The decision whether to stay open or close has weighed heavily on Jill Andrews, who runs two centers in downstate Illinois and serves as a de facto advocate for early childhood businesses around the state. Andrews will close her centers Friday in response to the pandemic, in part because her enrollment dropped 80% and in part because she’s 66 — in the highest risk group by age of complications due to COVID-19 — and she’s caring for two aging relatives in her home.

“I can’t risk taking coronavirus back to them,” she said with a heavy sigh.

For now, center directors like Andrews face difficult choices in Illinois. If they accept state funding, they must continue to pay their staff whether they stay open or not. But the state funding won’t cover the drastic losses from families who typically pay tuition and aren’t paying during the closure.

Centers that close down and tell their staff to file unemployment face risks, too, including difficulty recruiting educators back down the road and future spikes in unemployment taxes.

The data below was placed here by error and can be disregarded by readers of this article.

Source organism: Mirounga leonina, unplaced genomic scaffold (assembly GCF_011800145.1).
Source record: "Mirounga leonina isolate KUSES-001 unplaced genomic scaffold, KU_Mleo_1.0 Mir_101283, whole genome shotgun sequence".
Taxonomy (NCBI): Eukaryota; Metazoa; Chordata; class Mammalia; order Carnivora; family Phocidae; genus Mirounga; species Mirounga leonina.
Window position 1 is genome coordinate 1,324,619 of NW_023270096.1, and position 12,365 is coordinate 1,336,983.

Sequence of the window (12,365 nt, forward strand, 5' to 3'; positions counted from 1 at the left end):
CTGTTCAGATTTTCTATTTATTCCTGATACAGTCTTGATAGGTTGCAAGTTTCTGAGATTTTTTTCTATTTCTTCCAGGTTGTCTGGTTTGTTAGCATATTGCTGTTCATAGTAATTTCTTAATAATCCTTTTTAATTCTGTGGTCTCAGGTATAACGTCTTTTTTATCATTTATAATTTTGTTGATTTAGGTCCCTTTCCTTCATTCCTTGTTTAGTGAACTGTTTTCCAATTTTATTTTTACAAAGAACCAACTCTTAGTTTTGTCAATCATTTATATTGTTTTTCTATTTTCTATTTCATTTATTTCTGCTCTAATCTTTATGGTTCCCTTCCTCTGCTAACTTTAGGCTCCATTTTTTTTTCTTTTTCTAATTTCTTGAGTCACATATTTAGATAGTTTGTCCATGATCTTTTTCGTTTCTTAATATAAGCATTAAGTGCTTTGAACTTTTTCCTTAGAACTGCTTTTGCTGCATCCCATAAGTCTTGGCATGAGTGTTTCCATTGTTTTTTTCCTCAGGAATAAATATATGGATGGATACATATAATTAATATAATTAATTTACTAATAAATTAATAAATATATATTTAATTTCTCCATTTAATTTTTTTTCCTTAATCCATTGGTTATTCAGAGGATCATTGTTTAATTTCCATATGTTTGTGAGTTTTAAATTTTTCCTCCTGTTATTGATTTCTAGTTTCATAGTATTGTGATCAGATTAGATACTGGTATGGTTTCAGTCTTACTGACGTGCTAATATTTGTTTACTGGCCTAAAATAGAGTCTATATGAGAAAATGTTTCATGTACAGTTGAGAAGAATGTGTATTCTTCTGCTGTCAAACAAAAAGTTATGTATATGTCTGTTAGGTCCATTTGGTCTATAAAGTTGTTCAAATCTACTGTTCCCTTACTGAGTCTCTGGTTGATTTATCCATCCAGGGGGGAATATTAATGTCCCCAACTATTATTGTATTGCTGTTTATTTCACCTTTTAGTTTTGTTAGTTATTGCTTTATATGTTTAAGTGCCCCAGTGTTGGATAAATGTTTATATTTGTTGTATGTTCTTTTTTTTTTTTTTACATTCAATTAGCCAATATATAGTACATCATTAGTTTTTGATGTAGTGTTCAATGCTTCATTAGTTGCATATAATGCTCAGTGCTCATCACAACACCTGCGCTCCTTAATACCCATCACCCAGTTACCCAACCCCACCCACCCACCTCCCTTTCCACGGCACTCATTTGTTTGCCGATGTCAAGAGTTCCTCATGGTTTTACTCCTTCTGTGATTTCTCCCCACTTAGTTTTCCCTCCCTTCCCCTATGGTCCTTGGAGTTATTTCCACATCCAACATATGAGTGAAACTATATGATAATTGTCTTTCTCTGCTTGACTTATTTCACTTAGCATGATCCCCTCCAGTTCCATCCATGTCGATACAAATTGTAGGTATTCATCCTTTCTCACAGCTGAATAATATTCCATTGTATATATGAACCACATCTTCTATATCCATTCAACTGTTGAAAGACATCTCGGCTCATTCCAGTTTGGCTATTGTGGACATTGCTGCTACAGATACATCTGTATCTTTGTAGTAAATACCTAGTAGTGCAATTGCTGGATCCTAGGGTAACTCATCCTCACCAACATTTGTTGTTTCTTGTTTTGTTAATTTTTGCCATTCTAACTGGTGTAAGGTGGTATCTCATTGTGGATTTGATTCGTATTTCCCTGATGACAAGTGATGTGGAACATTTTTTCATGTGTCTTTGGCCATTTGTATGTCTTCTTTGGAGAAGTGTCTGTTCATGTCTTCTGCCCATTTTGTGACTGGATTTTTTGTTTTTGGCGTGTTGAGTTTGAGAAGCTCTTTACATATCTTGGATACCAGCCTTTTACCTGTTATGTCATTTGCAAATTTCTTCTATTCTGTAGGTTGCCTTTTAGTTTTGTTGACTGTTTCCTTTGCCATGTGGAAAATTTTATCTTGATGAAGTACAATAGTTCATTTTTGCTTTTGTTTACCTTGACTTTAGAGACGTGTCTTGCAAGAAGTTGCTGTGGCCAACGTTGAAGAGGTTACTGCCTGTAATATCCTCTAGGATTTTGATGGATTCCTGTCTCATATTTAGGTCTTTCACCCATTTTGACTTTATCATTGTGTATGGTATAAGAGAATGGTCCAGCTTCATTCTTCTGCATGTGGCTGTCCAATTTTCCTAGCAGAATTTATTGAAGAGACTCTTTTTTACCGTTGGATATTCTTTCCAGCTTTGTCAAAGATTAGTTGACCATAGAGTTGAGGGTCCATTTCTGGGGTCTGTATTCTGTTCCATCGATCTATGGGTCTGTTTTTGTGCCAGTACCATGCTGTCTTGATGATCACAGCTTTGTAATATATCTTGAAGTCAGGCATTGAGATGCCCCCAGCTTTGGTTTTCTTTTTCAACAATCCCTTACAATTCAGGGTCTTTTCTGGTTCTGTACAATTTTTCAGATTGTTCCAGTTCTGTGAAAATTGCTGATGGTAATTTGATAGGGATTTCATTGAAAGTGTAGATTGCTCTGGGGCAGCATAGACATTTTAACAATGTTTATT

“Can we come back intact? That is the issue,” said Andrews, who took a poll in a Facebook group she moderates of child care center owners across the state and found that 82% percent of more than 230 respondents have so far remained open.

One frequent issue that has surfaced on the group: Caregivers who operate child care businesses out of their homes fear they won’t technically qualify as small businesses and won’t qualify for a bailout, which would threaten their very survival.

Another issue: Providers asking each other for ideas for second careers, speculating they won’t make it through the crisis. “Already, I’m seeing people say they’re going to have to go find another job — another line of work,” Andrews said.

Andrews said there is one silver lining. When the governor shut down schools in Illinois, he said he couldn’t force the closure of child care centers because they are an “essential service” and responsible for the care of children of critical first responders.

After years of trying to elbow her way into a policy discussion she feels is dominated by K-12 schools, “I was so happy to hear someone finally say we are an essential service and to treat us as such,” she said. “Now we would like a little more consideration.”

You can read the full text of the letter here.